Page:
Fred H. Moonen APR
Vancouver, British Columbia

Career Highlights
Fred Moonen is considered a public relations pioneer in British Columbia, having worked 15 years in the telecommunications industry and almost 30 more in the forestry sector.

In 1949, at just 20 years old and fresh out of studies at the University of British Columbia in B.C., Fred joined the British Columbia Telephone Company (later BC Tel and now Telus).

At BC Tel, Fred worked in advertising as well as in the library and archives. He participated in the production of Telephone Talk, a publication first distributed only to employees and later to external audiences. He also wrote news releases for the small B.C. weeklies that took an interest in telecommunication.

Fred was fortunate to find himself in a situation at BC Tel where he got his grounding in public relations principles and practices. At the time, it was one of few companies in the province to have a formal PR department. This was mainly because it was owned by an American parent company.

(Back then, some American companies were being attacked by anti-corporate forces – also known as “trust-busters” in the early 20th century – and responded in recognizing that public opinion was important to its success. This understanding was transferred to BC Tel’s Canadian affiliate, along with the appreciation that the company was technically a visitor in a foreign country and should act accordingly.)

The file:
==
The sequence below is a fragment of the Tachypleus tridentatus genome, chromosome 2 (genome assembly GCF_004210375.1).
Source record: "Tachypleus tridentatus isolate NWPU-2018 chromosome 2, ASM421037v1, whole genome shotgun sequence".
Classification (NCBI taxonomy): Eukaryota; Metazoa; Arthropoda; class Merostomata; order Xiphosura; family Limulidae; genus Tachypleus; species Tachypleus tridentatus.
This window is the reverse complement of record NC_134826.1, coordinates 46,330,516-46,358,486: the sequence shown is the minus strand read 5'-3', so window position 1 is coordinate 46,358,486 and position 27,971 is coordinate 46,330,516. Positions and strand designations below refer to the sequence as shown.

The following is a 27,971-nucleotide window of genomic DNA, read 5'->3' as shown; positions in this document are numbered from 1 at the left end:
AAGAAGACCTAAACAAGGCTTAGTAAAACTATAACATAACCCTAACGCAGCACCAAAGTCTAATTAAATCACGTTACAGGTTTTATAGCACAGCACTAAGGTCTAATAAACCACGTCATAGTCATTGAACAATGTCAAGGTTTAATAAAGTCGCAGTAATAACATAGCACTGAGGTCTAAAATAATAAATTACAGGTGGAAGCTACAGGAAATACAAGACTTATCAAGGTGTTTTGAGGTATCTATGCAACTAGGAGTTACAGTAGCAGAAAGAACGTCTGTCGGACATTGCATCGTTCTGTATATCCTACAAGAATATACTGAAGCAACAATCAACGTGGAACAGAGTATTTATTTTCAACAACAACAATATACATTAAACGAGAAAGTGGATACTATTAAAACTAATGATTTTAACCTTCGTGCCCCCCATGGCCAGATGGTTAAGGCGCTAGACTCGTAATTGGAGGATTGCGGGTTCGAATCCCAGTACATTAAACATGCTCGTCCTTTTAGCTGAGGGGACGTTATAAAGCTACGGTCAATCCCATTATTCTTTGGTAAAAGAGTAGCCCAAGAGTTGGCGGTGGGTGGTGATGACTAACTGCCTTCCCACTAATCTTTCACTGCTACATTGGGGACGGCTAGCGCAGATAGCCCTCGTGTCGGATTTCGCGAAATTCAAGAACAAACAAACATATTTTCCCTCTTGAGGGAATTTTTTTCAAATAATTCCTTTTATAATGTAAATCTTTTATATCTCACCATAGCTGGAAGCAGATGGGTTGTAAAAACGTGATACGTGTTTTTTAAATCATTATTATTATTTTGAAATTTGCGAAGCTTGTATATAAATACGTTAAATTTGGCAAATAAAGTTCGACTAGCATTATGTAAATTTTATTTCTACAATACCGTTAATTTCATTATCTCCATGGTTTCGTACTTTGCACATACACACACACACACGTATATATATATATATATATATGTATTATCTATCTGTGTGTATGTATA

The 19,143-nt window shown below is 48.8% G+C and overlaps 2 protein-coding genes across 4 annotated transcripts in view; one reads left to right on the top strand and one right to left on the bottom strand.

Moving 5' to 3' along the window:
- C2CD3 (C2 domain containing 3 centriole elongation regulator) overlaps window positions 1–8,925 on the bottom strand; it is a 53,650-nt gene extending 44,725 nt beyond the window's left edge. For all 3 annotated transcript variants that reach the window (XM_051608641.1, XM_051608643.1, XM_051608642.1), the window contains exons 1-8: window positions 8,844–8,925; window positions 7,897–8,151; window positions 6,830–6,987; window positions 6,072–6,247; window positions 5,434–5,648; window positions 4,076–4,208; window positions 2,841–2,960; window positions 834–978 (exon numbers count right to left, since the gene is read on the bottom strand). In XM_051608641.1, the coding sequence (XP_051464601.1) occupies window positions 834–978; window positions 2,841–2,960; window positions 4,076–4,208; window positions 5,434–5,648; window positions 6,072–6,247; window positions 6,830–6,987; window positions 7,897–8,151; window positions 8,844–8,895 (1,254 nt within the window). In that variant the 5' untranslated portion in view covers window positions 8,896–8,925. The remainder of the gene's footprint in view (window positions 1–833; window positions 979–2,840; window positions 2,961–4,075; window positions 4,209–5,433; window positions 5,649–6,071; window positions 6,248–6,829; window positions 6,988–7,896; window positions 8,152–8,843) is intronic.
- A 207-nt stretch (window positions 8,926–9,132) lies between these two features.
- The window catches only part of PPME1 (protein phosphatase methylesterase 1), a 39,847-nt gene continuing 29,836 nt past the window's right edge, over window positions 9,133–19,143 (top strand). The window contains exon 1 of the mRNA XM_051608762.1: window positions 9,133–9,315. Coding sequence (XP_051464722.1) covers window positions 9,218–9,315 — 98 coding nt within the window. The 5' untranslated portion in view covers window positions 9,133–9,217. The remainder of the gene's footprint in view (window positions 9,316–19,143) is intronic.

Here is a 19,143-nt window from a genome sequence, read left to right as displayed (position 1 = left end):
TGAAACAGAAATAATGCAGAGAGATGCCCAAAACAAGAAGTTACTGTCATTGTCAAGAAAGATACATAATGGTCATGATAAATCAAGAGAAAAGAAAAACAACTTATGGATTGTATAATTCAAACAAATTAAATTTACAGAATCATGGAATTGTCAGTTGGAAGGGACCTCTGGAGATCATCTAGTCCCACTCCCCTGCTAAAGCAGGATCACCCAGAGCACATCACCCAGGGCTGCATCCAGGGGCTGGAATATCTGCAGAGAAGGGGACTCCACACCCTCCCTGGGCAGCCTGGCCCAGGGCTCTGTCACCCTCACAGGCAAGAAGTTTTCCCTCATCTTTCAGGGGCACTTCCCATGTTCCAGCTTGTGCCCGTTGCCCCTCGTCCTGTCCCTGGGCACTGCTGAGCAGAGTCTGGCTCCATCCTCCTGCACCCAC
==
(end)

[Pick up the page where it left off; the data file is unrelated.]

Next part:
In 1963, Fred joined the Council of Forest Industries of B.C. as vice-president, public relations. The council had been formed in the early 1960s by major forest companies who recognized the need for their voice to be heard in business, government and public affairs. Fred, who had studied political science in university, thrived in this environment.

By the mid-1970s, Fred became vice-president of government affairs at MacMillan Bloedel Ltd., the largest forest company in Canada. He retired in 1992.

Major Achievements
  • Lifetime Member, Canadian Public Relations Society, Vancouver, 2002
  • National President, Canadian Public Relations Society, 1967-68
  • Shield of Public Service, Canadian Public Relations Society, 1982
Professional and Community Service
  • Board Member, Family Services Agency of Greater Vancouver
  • Board Member, Vancouver Board of Trade
  • Chair, Ad and Sales Bureau, Vancouver Board of Trade
  • Chair, Board of Governors, Simon Fraser University (10 years)
  • Chair, Media Subcommittee, BC Centennial, 1971
  • Chair, Public Relations, United Way of Vancouver, 1962
  • Chair, Presidential Search Committees, Simon Fraser University
  • Chair, School/Parish Finance Committee, West Vancouver
  • Chair, Simon Fraser University Foundation (three years)
  • Chair, various Grey Cup Festival committees
  • Director, Cowichan Valley Forest Museum